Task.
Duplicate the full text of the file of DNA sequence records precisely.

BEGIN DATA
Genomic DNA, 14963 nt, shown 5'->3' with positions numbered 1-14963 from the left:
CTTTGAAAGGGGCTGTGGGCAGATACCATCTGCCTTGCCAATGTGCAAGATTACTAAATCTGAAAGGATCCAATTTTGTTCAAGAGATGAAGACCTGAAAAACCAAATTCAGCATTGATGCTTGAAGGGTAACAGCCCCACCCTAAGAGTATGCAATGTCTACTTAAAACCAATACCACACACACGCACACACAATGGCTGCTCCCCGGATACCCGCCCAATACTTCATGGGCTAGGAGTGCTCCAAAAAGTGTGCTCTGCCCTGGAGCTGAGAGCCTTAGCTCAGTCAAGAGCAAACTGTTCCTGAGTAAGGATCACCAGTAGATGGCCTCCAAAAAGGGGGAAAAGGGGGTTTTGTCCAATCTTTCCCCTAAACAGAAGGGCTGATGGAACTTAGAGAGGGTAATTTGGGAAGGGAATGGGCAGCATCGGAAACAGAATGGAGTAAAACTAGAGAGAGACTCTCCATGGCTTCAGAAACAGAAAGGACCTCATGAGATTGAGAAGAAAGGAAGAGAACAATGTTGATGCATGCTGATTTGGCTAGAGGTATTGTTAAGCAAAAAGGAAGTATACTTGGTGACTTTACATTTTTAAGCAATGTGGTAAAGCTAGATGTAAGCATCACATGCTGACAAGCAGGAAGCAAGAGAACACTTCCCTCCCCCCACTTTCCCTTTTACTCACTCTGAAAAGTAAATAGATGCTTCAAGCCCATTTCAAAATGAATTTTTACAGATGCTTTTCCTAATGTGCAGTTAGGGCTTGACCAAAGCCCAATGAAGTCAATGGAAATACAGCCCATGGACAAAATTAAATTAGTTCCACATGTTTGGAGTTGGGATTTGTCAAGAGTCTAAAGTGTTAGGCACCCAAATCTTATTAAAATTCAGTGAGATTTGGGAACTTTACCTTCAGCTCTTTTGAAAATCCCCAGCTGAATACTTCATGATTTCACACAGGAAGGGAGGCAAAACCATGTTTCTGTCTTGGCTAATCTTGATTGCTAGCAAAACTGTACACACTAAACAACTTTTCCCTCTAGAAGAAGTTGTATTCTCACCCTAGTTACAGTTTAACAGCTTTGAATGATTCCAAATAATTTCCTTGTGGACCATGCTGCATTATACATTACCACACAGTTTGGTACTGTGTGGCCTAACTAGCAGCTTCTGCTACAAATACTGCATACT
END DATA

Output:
Genomic DNA, 14963 nt, shown 5'->3' with positions numbered 1-14963 from the left:
CTTTGAAAGGGGCTGTGGGCAGATACCATCTGCCTTGCCAATGTGCAAGATTACTAAATCTGAAAGGATCCAATTTTGTTCAAGAGATGAAGACCTGAAAAACCAAATTCAGCATTGATGCTTGAAGGGTAACAGCCCCACCCTAAGAGTATGCAATGTCTACTTAAAACCAATACCACACACACGCACACACAATGGCTGCTCCCCGGATACCCGCCCAATACTTCATGGGCTAGGAGTGCTCCAAAAAGTGTGCTCTGCCCTGGAGCTGAGAGCCTTAGCTCAGTCAAGAGCAAACTGTTCCTGAGTAAGGATCACCAGTAGATGGCCTCCAAAAAGGGGGAAAAGGGGGTTTTGTCCAATCTTTCCCCTAAACAGAAGGGCTGATGGAACTTAGAGAGGGTAATTTGGGAAGGGAATGGGCAGCATCGGAAACAGAATGGAGTAAAACTAGAGAGAGACTCTCCATGGCTTCAGAAACAGAAAGGACCTCATGAGATTGAGAAGAAAGGAAGAGAACAATGTTGATGCATGCTGATTTGGCTAGAGGTATTGTTAAGCAAAAAGGAAGTATACTTGGTGACTTTACATTTTTAAGCAATGTGGTAAAGCTAGATGTAAGCATCACATGCTGACAAGCAGGAAGCAAGAGAACACTTCCCTCCCCCCACTTTCCCTTTTACTCACTCTGAAAAGTAAATAGATGCTTCAAGCCCATTTCAAAATGAATTTTTACAGATGCTTTTCCTAATGTGCAGTTAGGGCTTGACCAAAGCCCAATGAAGTCAATGGAAATACAGCCCATGGACAAAATTAAATTAGTTCCACATGTTTGGAGTTGGGATTTGTCAAGAGTCTAAAGTGTTAGGCACCCAAATCTTATTAAAATTCAGTGAGATTTGGGAACTTTACCTTCAGCTCTTTTGAAAATCCCCAGCTGAATACTTCATGATTTCACACAGGAAGGGAGGCAAAACCATGTTTCTGTCTTGGCTAATCTTGATTGCTAGCAAAACTGTACACACTAAACAACTTTTCCCTCTAGAAGAAGTTGTATTCTCACCCTAGTTACAGTTTAACAGCTTTGAATGATTCCAAATAATTTCCTTGTGGACCATGCTGCATTATACATTACCACACAGTTTGGTACTGTGTGGCCTAACTAGCAGCTTCTGCTACAAATACTGCATACT